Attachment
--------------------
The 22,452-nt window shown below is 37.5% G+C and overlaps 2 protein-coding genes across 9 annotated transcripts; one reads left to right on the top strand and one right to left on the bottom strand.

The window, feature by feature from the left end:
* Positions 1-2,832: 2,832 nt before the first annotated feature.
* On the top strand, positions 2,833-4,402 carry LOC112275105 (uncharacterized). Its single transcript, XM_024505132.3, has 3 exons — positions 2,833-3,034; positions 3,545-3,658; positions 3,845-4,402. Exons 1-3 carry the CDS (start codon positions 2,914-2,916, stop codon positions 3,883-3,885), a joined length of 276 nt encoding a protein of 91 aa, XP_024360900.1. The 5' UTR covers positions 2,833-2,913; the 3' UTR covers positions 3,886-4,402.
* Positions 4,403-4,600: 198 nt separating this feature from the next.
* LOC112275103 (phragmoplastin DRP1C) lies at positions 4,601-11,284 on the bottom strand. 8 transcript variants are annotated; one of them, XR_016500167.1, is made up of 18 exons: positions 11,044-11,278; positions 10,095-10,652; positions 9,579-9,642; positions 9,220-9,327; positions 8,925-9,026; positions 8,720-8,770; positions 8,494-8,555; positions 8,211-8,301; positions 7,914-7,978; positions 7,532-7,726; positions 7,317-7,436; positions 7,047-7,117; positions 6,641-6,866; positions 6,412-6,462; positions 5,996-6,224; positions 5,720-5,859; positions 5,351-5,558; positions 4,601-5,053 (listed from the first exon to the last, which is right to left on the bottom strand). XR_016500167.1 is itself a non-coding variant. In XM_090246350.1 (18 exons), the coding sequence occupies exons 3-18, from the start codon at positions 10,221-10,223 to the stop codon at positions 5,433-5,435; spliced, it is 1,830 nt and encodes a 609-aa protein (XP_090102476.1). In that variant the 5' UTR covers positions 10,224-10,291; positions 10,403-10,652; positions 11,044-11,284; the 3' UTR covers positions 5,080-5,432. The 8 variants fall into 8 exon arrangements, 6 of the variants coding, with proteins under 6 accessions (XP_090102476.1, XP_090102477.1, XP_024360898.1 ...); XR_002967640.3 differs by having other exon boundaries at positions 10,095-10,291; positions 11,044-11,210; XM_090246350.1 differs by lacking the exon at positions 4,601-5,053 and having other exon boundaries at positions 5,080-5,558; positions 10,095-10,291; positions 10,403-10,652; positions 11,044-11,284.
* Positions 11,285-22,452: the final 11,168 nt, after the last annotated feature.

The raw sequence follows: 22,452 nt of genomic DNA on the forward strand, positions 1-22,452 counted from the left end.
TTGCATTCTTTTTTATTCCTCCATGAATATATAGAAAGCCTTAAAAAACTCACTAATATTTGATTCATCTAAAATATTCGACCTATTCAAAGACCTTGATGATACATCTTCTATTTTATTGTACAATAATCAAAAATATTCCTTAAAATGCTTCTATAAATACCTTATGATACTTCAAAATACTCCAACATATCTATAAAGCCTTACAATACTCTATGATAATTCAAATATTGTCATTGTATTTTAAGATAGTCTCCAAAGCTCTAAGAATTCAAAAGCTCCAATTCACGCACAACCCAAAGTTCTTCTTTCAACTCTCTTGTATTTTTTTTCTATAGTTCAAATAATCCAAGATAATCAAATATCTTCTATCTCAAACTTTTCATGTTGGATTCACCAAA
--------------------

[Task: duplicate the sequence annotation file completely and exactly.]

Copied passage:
The 22,452-nt window shown below is 37.5% G+C and overlaps 2 protein-coding genes across 9 annotated transcripts; one reads left to right on the top strand and one right to left on the bottom strand.

The window, feature by feature from the left end:
* Positions 1-2,832: 2,832 nt before the first annotated feature.
* On the top strand, positions 2,833-4,402 carry LOC112275105 (uncharacterized). Its single transcript, XM_024505132.3, has 3 exons — positions 2,833-3,034; positions 3,545-3,658; positions 3,845-4,402. Exons 1-3 carry the CDS (start codon positions 2,914-2,916, stop codon positions 3,883-3,885), a joined length of 276 nt encoding a protein of 91 aa, XP_024360900.1. The 5' UTR covers positions 2,833-2,913; the 3' UTR covers positions 3,886-4,402.
* Positions 4,403-4,600: 198 nt separating this feature from the next.
* LOC112275103 (phragmoplastin DRP1C) lies at positions 4,601-11,284 on the bottom strand. 8 transcript variants are annotated; one of them, XR_016500167.1, is made up of 18 exons: positions 11,044-11,278; positions 10,095-10,652; positions 9,579-9,642; positions 9,220-9,327; positions 8,925-9,026; positions 8,720-8,770; positions 8,494-8,555; positions 8,211-8,301; positions 7,914-7,978; positions 7,532-7,726; positions 7,317-7,436; positions 7,047-7,117; positions 6,641-6,866; positions 6,412-6,462; positions 5,996-6,224; positions 5,720-5,859; positions 5,351-5,558; positions 4,601-5,053 (listed from the first exon to the last, which is right to left on the bottom strand). XR_016500167.1 is itself a non-coding variant. In XM_090246350.1 (18 exons), the coding sequence occupies exons 3-18, from the start codon at positions 10,221-10,223 to the stop codon at positions 5,433-5,435; spliced, it is 1,830 nt and encodes a 609-aa protein (XP_090102476.1). In that variant the 5' UTR covers positions 10,224-10,291; positions 10,403-10,652; positions 11,044-11,284; the 3' UTR covers positions 5,080-5,432. The 8 variants fall into 8 exon arrangements, 6 of the variants coding, with proteins under 6 accessions (XP_090102476.1, XP_090102477.1, XP_024360898.1 ...); XR_002967640.3 differs by having other exon boundaries at positions 10,095-10,291; positions 11,044-11,210; XM_090246350.1 differs by lacking the exon at positions 4,601-5,053 and having other exon boundaries at positions 5,080-5,558; positions 10,095-10,291; positions 10,403-10,652; positions 11,044-11,284.
* Positions 11,285-22,452: the final 11,168 nt, after the last annotated feature.

The raw sequence follows: 22,452 nt of genomic DNA on the forward strand, positions 1-22,452 counted from the left end.
TTGCATTCTTTTTTATTCCTCCATGAATATATAGAAAGCCTTAAAAAACTCACTAATATTTGATTCATCTAAAATATTCGACCTATTCAAAGACCTTGATGATACATCTTCTATTTTATTGTACAATAATCAAAAATATTCCTTAAAATGCTTCTATAAATACCTTATGATACTTCAAAATACTCCAACATATCTATAAAGCCTTACAATACTCTATGATAATTCAAATATTGTCATTGTATTTTAAGATAGTCTCCAAAGCTCTAAGAATTCAAAAGCTCCAATTCACGCACAACCCAAAGTTCTTCTTTCAACTCTCTTGTATTTTTTTTCTATAGTTCAAATAATCCAAGATAATCAAATATCTTCTATCTCAAACTTTTCATGTTGGATTCACCAAA